@Riyan2 I have actually read the Dark Tower series :P

    A few other mentioned I will definitely look into, I recently came into possession of a rather SUPERMASSIVE Kindle library collection

  13. #13
    If you havent already, read everthing from H. P. Lovecraft! You may want to check the wiki article to get a first impression: http://en.wikipedia.org/wiki/Cthulhu_Mythos

  14. #14
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    Quote Originally Posted by Tovarish24 View Post
    The entire Forgotten Realms series by R.A Salvatore. The main character Drizzt Do' Urden is second to none.
    Sadly I'll have to state against this. While the Drizzt books can be very entertaining, from a writing point of view they are subpar and many characters are extremly shallow.

  15. #15
    Quote Originally Posted by Tovarish24 View Post
    The entire Forgotten Realms series by R.A Salvatore. The main character Drizzt Do' Urden is second to none.
    Salvatore is good at action scenes, but depth of characters he really isn't very good at all. The first 3 are entertaining enough, but he starts to mail it in after that. Same with Feist and Magician (which is a great book) and then once he finished with Shards of a Broken Crown everything else hes done was just for the paycheck. (Not counting the Daughter of the Empire stuff he did with Janny Wurts).

    You could also go over to the Gentlemen Bastards series, which are crime books, and more character driven than most books, and Locke Lamora is quite an entertaining read.

    I would say if you liked Dune you would like The Dresden Files, but it seems much more of a popcorn style read than what you seem to be looking for.

  16. #16
    I always recommend these: The Dresden Files series of books, by Jim Butcher. First book is called Storm Front.

    Wizard in modern day Chicago working as a private investigator, but it quickly ramps up from there. There's some great relationships going on in there, decent characters. Very entertaining books.

    They are, however, a bit of an 'easy read': not shallow or simple, by any means. But it's not a struggle like, say, Game of Thrones is. Not sure if that'd turn you off or what.

    But hey, there's my recommendation for what it's worth.

    EDIT: Lol, oh hai Obdigore, recommending the same thing I am. First time I've seen that happen, I rarely see people talking about Dresden Files, let alone recommending it. :P

  17. #17
    Quote Originally Posted by Kisho View Post
    I always recommend these: The Dresden Files series of books, by Jim Butcher. First book is called Storm Front.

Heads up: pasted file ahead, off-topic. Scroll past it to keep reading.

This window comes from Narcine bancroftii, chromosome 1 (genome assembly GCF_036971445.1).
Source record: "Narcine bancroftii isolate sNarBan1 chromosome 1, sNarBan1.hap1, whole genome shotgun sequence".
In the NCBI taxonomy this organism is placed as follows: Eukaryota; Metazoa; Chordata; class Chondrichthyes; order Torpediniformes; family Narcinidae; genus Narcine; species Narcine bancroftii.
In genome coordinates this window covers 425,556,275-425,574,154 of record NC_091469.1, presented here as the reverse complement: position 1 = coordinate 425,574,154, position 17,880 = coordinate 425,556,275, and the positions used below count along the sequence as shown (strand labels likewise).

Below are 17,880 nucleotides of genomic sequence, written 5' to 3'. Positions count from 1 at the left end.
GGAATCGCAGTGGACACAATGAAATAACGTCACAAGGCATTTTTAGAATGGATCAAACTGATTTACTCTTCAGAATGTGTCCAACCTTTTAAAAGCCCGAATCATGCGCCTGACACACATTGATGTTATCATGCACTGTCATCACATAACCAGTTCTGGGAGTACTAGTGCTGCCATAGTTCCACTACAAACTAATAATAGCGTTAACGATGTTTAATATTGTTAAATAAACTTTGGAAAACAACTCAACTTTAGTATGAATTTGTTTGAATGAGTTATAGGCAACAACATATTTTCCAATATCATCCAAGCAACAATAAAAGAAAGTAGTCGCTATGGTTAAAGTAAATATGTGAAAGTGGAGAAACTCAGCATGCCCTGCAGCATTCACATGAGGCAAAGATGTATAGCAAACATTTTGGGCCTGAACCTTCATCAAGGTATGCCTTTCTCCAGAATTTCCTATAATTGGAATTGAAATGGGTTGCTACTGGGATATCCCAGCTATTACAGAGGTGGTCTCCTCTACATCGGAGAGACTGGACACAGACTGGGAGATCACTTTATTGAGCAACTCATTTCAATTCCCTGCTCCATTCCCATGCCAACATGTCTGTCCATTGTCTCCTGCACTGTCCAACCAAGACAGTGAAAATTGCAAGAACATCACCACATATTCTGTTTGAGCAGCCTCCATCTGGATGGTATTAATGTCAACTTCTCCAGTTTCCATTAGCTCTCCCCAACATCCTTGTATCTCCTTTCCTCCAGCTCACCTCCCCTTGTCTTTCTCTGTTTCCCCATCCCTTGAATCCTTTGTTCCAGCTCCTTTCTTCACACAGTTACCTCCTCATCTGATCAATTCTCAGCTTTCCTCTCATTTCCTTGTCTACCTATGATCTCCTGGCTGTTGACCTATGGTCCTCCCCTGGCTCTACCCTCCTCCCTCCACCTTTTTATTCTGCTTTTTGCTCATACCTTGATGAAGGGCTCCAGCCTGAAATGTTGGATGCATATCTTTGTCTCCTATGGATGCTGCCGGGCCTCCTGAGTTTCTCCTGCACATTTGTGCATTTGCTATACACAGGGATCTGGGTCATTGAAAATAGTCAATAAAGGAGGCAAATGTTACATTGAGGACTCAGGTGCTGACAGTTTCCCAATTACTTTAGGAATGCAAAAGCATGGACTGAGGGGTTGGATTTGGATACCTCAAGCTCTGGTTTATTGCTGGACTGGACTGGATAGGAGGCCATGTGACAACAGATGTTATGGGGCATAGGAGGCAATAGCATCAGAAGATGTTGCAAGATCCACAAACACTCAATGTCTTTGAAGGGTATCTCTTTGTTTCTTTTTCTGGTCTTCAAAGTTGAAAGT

Wizard in modern day Chicago working as a private investigator, but it quickly ramps up from there. There's some great relationships going on in there, decent characters. Very entertaining books.

    They are, however, a bit of an 'easy read': not shallow or simple, by any means. But it's not a struggle like, say, Game of Thrones is. Not sure if that'd turn you off or what.

    But hey, there's my recommendation for what it's worth.

    EDIT: Lol, oh hai Obdigore, recommending the same thing I am. First time I've seen that happen, I rarely see people talking about Dresden Files, let alone recommending it. :P
    Dresden Files is on my always pre-order list. With about 5 other authors. Also, I read waaaaaayyy too much to have not read Dresden Files.

  18. #18
    Quote Originally Posted by Tovarish24 View Post
    The entire Forgotten Realms series by R.A Salvatore. The main character Drizzt Do' Urden is second to none.
    Salvatore is mass producing crappy fantasy for teenagers. His books are utter trash... unimaginative and repetitive.
    I don't hate you. I'm just not necessarily excited about your existence.

  19. #19
    Quote Originally Posted by Kisho View Post
    I always recommend these: The Dresden Files series of books, by Jim Butcher. First book is called Storm Front.

    Wizard in modern day Chicago working as a private investigator, but it quickly ramps up from there. There's some great relationships going on in there, decent characters. Very entertaining books.

    They are, however, a bit of an 'easy read': not shallow or simple, by any means. But it's not a struggle like, say, Game of Thrones is. Not sure if that'd turn you off or what.

    But hey, there's my recommendation for what it's worth.

    EDIT: Lol, oh hai Obdigore, recommending the same thing I am. First time I've seen that happen, I rarely see people talking about Dresden Files, let alone recommending it. :P
    i love the dresden file series, 14 books have been written and i really feel each book is better than the last.

  20. #20
    A Trial of Blood and Steel by Joel Shepherd. My favorite series and an overlooked gem. Here is a review that might tell you a little about it without spoiling anything:
    http://www.tor.com/blogs/2011/04/joe...lood-and-steel